Sauer AJ, Moss AJ, McNitt S, Peterson DR, Zareba W, Robinson JL, et al. Long QT syndrome in adults. J Am Coll Cardiol. 2007;49(3):329–37.  https://doi.org/10.1016/j.jacc.2006.08.057.CrossRefPubMedGoogle Scholar
  10. 10.
    Migdalovich D, Moss AJ, Lopes CM, Costa J, Ouellet G, Barsheshet A, et al. Mutation and gender-specific risk in type 2 long QT syndrome: implications for risk stratification for life-threatening cardiac events in patients with long QT syndrome. Heart Rhythm. 2011;8(10):1537–43.  https://doi.org/10.1016/j.hrthm.2011.03.049.CrossRefPubMedPubMedCentralGoogle Scholar
  11. 11.
    Priori SG, Wilde AA, Horie M, Cho Y, Behr ER, Berul C, et al. Executive summary: HRS/EHRA/APHRS expert consensus statement on the diagnosis and management of patients with inherited primary arrhythmia syndromes. Heart Rhythm. 2013;10(12):e85–108.  https://doi.org/10.1016/j.hrthm.2013.07.021.CrossRefPubMedGoogle Scholar
  12. 12.
    Buber J, Mathew J, Moss AJ, Hall WJ, Barsheshet A, McNitt S, et al. Risk of recurrent cardiac events after onset of menopause in women with congenital long-QT syndrome types 1 and 2. Circulation. 2011;123(24):2784–91.  https://doi.org/10.1161/circulationaha.110.000620.CrossRefPubMedPubMedCentralGoogle Scholar
  13. 13.
    Seth R, Moss AJ, McNitt S, Zareba W, Andrews ML, Qi M, et al. Long QT syndrome and pregnancy. J Am Coll Cardiol. 2007;49(10):1092–8.  https://doi.org/10.1016/j.jacc.2006.09.054.CrossRefPubMedGoogle Scholar
  14. 14.
    Schwartz PJ, Priori SG, Spazzolini C, Moss AJ, Vincent GM, Napolitano C, et al. Genotype-phenotype correlation in the long-QT syndrome: gene-specific triggers for life-threatening arrhythmias. Circulation. 2001;103(1):89–95.CrossRefGoogle Scholar
  15. 15.
    Arnestad M, Crotti L, Rognum TO, Insolia R, Pedrazzini M, Ferrandi C, et al. Prevalence of long-QT syndrome gene variants in sudden infant death syndrome. Circulation. 2007;115(3):361–7.  https://doi.org/10.1161/circulationaha.106.658021.CrossRefPubMedGoogle Scholar
  16. 16.
    Priori SG, Schwartz PJ, Napolitano C, Bloise R, Ronchetti E, Grillo M, et al. Risk stratification in the long-QT syndrome. N Engl J Med. 2003;348(19):1866–74.  https://doi.org/10.1056/NEJMoa022147.CrossRefPubMedGoogle Scholar
  17. 17.
    Wilde AA, Moss AJ, Kaufman ES, Shimizu W, Peterson DR, Benhorin J, et al. Clinical aspects of type 3 long-QT syndrome: an international multicenter study. Circulation. 2016;134(12):872–82.  https://doi.org/10.1161/circulationaha.116.021823.CrossRefPubMedPubMedCentralGoogle Scholar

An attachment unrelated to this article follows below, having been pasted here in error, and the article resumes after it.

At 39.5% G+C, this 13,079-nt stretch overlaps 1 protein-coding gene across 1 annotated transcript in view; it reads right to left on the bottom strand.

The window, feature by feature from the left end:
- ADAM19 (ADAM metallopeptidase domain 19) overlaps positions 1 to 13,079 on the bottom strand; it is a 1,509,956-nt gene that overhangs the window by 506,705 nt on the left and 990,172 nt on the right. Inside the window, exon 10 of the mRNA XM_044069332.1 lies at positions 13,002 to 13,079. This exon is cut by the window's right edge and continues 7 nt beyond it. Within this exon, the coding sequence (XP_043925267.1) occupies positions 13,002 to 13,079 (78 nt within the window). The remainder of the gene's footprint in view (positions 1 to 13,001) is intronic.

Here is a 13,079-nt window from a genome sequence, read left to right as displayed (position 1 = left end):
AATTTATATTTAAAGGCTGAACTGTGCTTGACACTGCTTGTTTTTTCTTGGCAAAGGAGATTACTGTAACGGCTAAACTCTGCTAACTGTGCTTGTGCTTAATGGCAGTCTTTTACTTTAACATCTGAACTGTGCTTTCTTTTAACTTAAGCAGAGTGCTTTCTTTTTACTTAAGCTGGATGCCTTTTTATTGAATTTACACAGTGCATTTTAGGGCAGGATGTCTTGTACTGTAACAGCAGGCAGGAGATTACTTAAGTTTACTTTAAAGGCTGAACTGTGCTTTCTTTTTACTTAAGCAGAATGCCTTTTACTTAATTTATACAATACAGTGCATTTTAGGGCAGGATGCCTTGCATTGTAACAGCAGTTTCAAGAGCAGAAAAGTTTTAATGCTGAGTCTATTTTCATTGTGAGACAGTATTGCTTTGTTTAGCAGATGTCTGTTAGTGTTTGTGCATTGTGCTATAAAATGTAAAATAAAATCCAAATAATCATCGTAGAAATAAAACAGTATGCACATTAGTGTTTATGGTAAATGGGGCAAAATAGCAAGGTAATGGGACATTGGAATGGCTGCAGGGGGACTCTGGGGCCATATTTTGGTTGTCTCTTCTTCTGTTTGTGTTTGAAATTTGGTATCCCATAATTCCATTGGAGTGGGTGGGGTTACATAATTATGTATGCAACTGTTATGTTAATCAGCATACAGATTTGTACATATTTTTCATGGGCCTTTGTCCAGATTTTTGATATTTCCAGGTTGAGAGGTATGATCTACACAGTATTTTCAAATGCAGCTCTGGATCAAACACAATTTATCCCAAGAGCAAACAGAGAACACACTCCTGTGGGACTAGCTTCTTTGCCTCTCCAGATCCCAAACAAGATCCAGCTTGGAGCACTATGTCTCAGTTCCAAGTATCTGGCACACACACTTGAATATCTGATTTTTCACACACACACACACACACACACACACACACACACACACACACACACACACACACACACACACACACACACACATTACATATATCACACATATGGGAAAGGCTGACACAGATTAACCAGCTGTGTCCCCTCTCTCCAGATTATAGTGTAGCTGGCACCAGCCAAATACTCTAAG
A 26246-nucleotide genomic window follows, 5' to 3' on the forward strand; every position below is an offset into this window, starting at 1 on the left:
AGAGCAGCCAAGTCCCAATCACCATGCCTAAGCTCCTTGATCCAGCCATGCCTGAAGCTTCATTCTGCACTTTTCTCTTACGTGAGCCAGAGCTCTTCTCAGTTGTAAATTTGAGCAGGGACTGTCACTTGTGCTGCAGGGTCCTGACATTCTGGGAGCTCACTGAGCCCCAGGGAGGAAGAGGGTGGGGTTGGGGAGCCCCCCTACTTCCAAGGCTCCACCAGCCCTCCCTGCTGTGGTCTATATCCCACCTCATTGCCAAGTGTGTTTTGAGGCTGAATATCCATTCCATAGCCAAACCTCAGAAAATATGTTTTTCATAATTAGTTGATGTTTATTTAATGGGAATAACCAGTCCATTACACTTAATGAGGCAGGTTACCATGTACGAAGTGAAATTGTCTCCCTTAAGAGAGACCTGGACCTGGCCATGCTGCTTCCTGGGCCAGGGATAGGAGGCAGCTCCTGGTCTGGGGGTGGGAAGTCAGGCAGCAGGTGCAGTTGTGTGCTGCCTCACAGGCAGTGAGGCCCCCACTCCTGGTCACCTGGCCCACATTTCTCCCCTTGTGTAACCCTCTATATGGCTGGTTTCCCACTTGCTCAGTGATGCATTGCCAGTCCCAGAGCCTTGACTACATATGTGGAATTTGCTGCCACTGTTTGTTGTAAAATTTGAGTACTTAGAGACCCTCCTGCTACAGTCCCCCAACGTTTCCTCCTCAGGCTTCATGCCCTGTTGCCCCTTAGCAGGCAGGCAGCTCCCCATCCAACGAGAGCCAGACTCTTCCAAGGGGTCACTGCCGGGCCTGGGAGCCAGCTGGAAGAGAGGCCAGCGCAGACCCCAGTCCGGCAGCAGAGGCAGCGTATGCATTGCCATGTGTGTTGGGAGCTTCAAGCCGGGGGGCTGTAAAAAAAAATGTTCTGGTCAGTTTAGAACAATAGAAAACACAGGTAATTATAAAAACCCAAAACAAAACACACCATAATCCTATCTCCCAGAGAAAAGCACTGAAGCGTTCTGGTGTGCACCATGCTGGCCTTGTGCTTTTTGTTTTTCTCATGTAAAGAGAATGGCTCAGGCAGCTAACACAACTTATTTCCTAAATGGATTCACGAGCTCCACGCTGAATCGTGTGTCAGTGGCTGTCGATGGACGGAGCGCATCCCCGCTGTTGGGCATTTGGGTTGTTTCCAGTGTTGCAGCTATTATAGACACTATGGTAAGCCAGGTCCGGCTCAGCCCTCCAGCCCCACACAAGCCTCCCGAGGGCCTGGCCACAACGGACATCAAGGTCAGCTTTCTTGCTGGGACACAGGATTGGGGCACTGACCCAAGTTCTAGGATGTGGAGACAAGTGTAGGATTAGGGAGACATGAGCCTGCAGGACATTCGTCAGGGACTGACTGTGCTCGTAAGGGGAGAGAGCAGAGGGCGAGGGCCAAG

18. 18.
    Odening KE, Choi BR, Liu GX, Hartmann K, Ziv O, Chaves L, et al. Estradiol promotes sudden cardiac death in transgenic long QT type 2 rabbits while progesterone is protective. Heart Rhythm. 2012;9(5):823–32.  https://doi.org/10.1016/j.hrthm.2012.01.009.CrossRefPubMedPubMedCentralGoogle Scholar
  19. 19.
    Rodriguez I, Kilborn MJ, Liu XK, Pezzullo JC, Woosley RL. Drug-induced QT prolongation in women during the menstrual cycle. JAMA : the journal of the American Medical Association. 2001;285(10):1322–6.CrossRefGoogle Scholar
  20. 20.
    Odening KE, Koren G. How do sex hormones modify arrhythmogenesis in long QT syndrome? Sex hormone effects on arrhythmogenic substrate and triggered activity. Heart Rhythm. 2014;11(11):2107–15.  https://doi.org/10.1016/j.hrthm.2014.06.023.CrossRefPubMedPubMedCentralGoogle Scholar
  21. 21.
    Probst V, Veltmann C, Eckardt L, Meregalli PG, Gaita F, Tan HL, et al. Long-term prognosis of patients diagnosed with Brugada syndrome: results from the FINGER Brugada syndrome registry. Circulation. 2010;121(5):635–43.  https://doi.org/10.1161/circulationaha.109.887026.CrossRefPubMedGoogle Scholar
  22. 22.
    Benito B, Sarkozy A, Mont L, Henkens S, Berruezo A, Tamborero D, et al. Gender differences in clinical manifestations of Brugada syndrome. J Am Coll Cardiol. 2008;52(19):1567–73.  https://doi.org/10.1016/j.jacc.2008.07.052.CrossRefPubMedGoogle Scholar
  23. 23.
    Matsuo K, Akahoshi M, Seto S, Yano K. Disappearance of the Brugada-type electrocardiogram after surgical castration: a role for testosterone and an explanation for the male preponderance. Pacing Clin Electrophysiol. 2003;26(7 Pt 1):1551–3.CrossRefGoogle Scholar
  24. 24.
    Rodriguez-Manero M, Casado-Arroyo R, Sarkozy A, Leysen E, Sieira JA, Namdar M, et al. The clinical significance of pregnancy in Brugada syndrome. Rev Esp Cardiol (English ed). 2014;67(3):176–80.  https://doi.org/10.1016/j.rec.2013.06.023.CrossRefGoogle Scholar
  25. 25.
    Marcus FI, McKenna WJ, Sherrill D, Basso C, Bauce B, Bluemke DA, et al. Diagnosis of arrhythmogenic right ventricular cardiomyopathy/dysplasia: proposed modification of the Task Force Criteria. Eur Heart J. 2010;31(7):806–14.  https://doi.org/10.1093/eurheartj/ehq025.CrossRefPubMedPubMedCentralGoogle Scholar